We performed TCR sequencing to determine whether tavo treatment altered the breadth of T-cell specificities within the tumor microenvironment. We found that the clonality of posttreatment (week 4 or week 6) tumors trended higher than that of baseline samples (P = 0.088), consistent with focusing of the intratumoral TCR repertoire (Fig. 5A). TCR convergence, as measured by the cumulative frequency of the clones that share identical amino acid sequences, was also higher in posttreatment (week 4 or week 6) samples compared with baseline samples (P = 0.019; Fig. 5B). This change supported the notion that these changes may be driven by responses to antigen. The Morisita's distance, a measure of change, between baseline and posttreatment (week 4 or week 6) was significantly lower than that between week 4 and week 6 (i.e., the two posttreatment time points; P = 0.002), indicating there are more changes in the TCR repertoire from baseline to any posttreatment time points (week 4 and week 6) compared with subsequent changes between posttreatment time points (week 4 and week 6; Fig. 5C). Convergent frequency was highly correlated with clonality (r = 0.80; P < 0.001; Fig. 5D). There was no observed difference in clonality between responders and nonresponders. Finally, when we filtered on T-cell clonotypes that were induced with treatment (i.e., undetectable at baseline and detectable posttreatment), we found that these clonotypes were detectable in the blood (Supplementary Fig. S6). There were clonotypes that were (i) induced in the blood with treatment, (ii) present at baseline and lost in the blood, and (iii) present at baseline and persisting in the blood through treatment. These different patterns reflected the different patterns of ELISpot responses seen with the different antigens, although we were not able to link antigen specificity to specific clonotypes. In particular, there were induced tumor clonotypes that were circulating at baseline and transiently lost with treatment (Supplementary Fig. S6D). This specific pattern parallels the antigen-specific T-cell response to MageA3 seen in the responders (Fig. 2C and G).
Intratumoral plasmid IL12 electroporation therapy can induce systemic clinical responses in patients with metastatic melanoma (21). Here, we showed that this treatment modulated T-cell responses systemically, including a reduction in circulating PD-1–expressing CD4 and CD8 T cells. This phenotype is thought to be associated with T-cell exhaustion, but also can mark tumor specificity and recent activation (25, 26). These results could support the notion that intratumor IL12 electroporation can alter immunosuppression sufficiently within the tumor microenvironment to impact circulating T cells, and may indicate homing of activated circulating T cells to the tumor (18). This is supported by the observed decrease in total circulating CD8 T cells and Ki67+ PD-1–expressing T cells, as well as a trend toward increased CD3 and CD8 T cells in the tumor following treatment. This is also consistent with the observed loss of baseline circulating T-cell clonotypes that were subsequently found in the tumor.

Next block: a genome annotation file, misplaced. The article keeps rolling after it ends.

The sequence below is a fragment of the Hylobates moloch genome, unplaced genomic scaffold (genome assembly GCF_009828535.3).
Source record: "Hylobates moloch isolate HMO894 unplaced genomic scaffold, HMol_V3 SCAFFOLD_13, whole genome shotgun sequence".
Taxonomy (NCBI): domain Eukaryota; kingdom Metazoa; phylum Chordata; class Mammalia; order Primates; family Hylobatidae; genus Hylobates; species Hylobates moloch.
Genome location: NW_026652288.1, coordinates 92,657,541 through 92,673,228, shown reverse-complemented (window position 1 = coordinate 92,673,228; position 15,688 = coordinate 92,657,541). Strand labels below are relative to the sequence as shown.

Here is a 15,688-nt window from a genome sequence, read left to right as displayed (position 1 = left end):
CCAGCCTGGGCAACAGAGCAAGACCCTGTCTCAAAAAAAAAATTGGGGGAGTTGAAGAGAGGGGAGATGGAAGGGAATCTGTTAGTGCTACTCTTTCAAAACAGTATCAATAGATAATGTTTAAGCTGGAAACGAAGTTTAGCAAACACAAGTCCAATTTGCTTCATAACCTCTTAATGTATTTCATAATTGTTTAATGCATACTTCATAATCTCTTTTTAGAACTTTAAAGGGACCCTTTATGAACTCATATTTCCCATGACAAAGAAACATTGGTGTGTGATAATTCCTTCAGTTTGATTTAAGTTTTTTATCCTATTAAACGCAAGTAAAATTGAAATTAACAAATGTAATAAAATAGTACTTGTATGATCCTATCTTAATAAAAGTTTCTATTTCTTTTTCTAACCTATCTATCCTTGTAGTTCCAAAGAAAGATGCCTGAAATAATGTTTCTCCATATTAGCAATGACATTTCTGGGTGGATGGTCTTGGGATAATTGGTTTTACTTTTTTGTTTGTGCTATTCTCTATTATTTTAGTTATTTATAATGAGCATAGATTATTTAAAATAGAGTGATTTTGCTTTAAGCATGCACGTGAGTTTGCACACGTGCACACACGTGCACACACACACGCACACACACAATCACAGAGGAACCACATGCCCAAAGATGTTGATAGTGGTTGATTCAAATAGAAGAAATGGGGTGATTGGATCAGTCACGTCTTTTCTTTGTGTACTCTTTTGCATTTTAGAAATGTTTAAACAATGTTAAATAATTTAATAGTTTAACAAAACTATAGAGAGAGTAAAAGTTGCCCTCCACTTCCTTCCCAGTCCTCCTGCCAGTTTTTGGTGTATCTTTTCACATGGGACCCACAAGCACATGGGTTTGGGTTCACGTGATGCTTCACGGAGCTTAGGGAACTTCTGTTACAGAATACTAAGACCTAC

With regards to the shared antigen responses, T-cell responses to some of the antigens were present at baseline in some patients. The only significant change in response was to gp100, although these data were driven by the clinical responders because nonresponders were not evaluable at this late timepoint. The only significant difference between responders and nonresponders was the decline in MageA3 responses at day 39 in the former. These could represent the circulating T-cell clonotypes seen by TCR sequencing that were lost in the blood but induced in the tumor. One patient had a very high preexisting response to MAGE-A3 that was maintained after treatment, and this patient was one of the five complete clinical responders. Our finding that intratumoral CD3+ T cells were higher in patients who responded after treatment may indicate that this is an important aspect of the antitumor response. As expected with IL12, these patients may have successfully primed tumor reactive T cells. We also found a trend toward higher CD8+ T cells in patients who were responders compared with nonresponders, although this increase was not statistically significant. We found that the number of circulating antigen-specific IFNγ T cells correlated with the number of intratumoral CD8+ T cells and total T cells after treatment, but not before. This supports the notion that antigen-specific T cells are being recruited into the tumor from circulation. This correlation was most significant for NY-ESO-1–, Melan-A/MART-1–, and gp100-specific circulating T cells; we observed an increase in gp100-specific T cells after treatment but did not observe this for in NY-ESO-1– or Melan-A/MART-1–specific T cells. In addition, we observed a difference among MAGE-A3-specific T cells between responders and nonresponders following treatment, but this was the antigen with the weakest correlation to intratumoral T cells. This may have indicated that antigen-specific T cells were being differentially recruited to the tumor, but that this alone may not have been sufficient for an improved clinical response. Consistent with this, we found that there were significant changes in the T-cell clonotypes induced by treatment leading to a narrowing to the intratumoral repertoire posttreatment. Treatment induced a significant increase in TCRs that shared amino acid identity despite having different nucleotide sequence (i.e., increased convergence), supporting the notion that antigen-specific responses were being induced.